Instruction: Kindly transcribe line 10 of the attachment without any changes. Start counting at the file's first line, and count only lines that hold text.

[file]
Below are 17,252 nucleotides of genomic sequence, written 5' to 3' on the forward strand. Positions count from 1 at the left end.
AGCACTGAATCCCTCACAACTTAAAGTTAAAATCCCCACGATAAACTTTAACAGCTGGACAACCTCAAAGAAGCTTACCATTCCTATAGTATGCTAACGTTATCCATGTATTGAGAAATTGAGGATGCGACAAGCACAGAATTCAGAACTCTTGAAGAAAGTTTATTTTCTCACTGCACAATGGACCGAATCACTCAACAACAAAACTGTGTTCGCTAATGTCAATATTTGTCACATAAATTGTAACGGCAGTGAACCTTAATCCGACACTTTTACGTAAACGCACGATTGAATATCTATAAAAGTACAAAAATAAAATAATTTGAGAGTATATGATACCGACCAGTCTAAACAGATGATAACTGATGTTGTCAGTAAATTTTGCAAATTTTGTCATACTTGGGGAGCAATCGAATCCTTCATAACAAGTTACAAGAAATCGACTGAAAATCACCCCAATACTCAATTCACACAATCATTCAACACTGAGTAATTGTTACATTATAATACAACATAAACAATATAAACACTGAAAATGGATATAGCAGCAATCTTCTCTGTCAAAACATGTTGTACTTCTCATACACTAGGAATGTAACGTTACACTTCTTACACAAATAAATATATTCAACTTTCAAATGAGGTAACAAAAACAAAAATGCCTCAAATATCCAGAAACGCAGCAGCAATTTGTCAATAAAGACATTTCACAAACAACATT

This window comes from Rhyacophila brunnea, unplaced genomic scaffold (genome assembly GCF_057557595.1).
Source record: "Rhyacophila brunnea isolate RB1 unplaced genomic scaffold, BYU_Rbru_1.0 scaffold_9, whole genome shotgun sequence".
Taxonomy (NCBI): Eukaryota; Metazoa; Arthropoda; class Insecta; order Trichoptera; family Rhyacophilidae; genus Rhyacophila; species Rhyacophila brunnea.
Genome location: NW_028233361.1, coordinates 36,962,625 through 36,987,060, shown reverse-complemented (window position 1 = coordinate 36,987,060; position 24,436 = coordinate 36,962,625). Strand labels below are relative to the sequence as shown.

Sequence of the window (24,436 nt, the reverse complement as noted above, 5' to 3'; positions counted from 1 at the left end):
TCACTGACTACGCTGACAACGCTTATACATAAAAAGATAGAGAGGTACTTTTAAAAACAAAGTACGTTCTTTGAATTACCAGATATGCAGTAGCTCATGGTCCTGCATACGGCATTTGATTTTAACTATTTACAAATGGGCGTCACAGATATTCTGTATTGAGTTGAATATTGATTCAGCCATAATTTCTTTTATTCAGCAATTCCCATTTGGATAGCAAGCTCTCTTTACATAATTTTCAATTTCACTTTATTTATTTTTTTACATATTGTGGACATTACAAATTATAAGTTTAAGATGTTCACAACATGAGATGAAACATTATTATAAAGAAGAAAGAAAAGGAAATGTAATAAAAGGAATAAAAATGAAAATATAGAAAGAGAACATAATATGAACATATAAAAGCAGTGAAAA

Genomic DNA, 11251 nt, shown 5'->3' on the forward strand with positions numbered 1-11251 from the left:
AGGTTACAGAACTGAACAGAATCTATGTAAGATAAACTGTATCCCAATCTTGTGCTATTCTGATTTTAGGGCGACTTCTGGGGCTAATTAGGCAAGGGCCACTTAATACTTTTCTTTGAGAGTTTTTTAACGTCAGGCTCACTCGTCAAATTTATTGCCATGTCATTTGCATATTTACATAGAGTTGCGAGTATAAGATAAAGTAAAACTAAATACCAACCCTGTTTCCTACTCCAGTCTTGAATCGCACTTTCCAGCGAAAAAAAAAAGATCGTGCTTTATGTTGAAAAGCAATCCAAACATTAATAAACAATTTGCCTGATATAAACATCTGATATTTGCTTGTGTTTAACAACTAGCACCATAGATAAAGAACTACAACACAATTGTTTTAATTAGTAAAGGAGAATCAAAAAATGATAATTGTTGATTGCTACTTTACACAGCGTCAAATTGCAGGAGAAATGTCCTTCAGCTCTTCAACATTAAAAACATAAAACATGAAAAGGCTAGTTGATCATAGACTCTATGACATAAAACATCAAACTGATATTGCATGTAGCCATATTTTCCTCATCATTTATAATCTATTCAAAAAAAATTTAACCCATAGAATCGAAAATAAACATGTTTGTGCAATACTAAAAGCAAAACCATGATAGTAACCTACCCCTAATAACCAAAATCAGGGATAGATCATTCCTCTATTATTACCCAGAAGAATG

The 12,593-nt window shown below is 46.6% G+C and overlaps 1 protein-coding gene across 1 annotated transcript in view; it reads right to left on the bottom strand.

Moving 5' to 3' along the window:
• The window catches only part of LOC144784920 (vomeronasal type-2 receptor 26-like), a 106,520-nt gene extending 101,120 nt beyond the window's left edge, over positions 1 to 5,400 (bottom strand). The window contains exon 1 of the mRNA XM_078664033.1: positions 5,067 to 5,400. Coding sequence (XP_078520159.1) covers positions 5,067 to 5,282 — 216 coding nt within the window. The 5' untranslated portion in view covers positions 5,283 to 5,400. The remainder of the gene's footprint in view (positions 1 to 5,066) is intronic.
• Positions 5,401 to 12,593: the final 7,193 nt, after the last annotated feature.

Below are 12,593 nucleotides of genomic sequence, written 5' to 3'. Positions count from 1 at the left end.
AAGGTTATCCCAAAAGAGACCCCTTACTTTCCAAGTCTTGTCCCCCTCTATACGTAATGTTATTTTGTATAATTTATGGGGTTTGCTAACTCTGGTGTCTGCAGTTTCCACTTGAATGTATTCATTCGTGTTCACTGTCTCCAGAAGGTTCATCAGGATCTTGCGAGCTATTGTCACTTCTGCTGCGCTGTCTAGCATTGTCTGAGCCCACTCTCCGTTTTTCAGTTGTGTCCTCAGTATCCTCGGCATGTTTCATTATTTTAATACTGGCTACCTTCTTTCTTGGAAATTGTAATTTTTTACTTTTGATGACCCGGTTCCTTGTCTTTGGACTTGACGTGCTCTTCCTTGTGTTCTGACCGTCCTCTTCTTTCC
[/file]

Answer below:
AGGTTACAGAACTGAACAGAATCTATGTAAGATAAACTGTATCCCAATCTTGTGCTATTCTGATTTTAGGGCGACTTCTGGGGCTAATTAGGCAAGGGCCACTTAATACTTTTCTTTGAGAGTTTTTTAACGTCAGGCTCACTCGTCAAATTTATTGCCATGTCATTTGCATATTTACATAGAGTTGCGAGTATAAGATAAAGTAAAACTAAATACCAACCCTGTTTCCTACTCCAGTCTTGAATCGCACTTTCCAGCGAAAAAAAAAAGATCGTGCTTTATGTTGAAAAGCAATCCAAACATTAATAAACAATTTGCCTGATATAAACATCTGATATTTGCTTGTGTTTAACAACTAGCACCATAGATAAAGAACTACAACACAATTGTTTTAATTAGTAAAGGAGAATCAAAAAATGATAATTGTTGATTGCTACTTTACACAGCGTCAAATTGCAGGAGAAATGTCCTTCAGCTCTTCAACATTAAAAACATAAAACATGAAAAGGCTAGTTGATCATAGACTCTATGACATAAAACATCAAACTGATATTGCATGTAGCCATATTTTCCTCATCATTTATAATCTATTCAAAAAAAATTTAACCCATAGAATCGAAAATAAACATGTTTGTGCAATACTAAAAGCAAAACCATGATAGTAACCTACCCCTAATAACCAAAATCAGGGATAGATCATTCCTCTATTATTACCCAGAAGAATG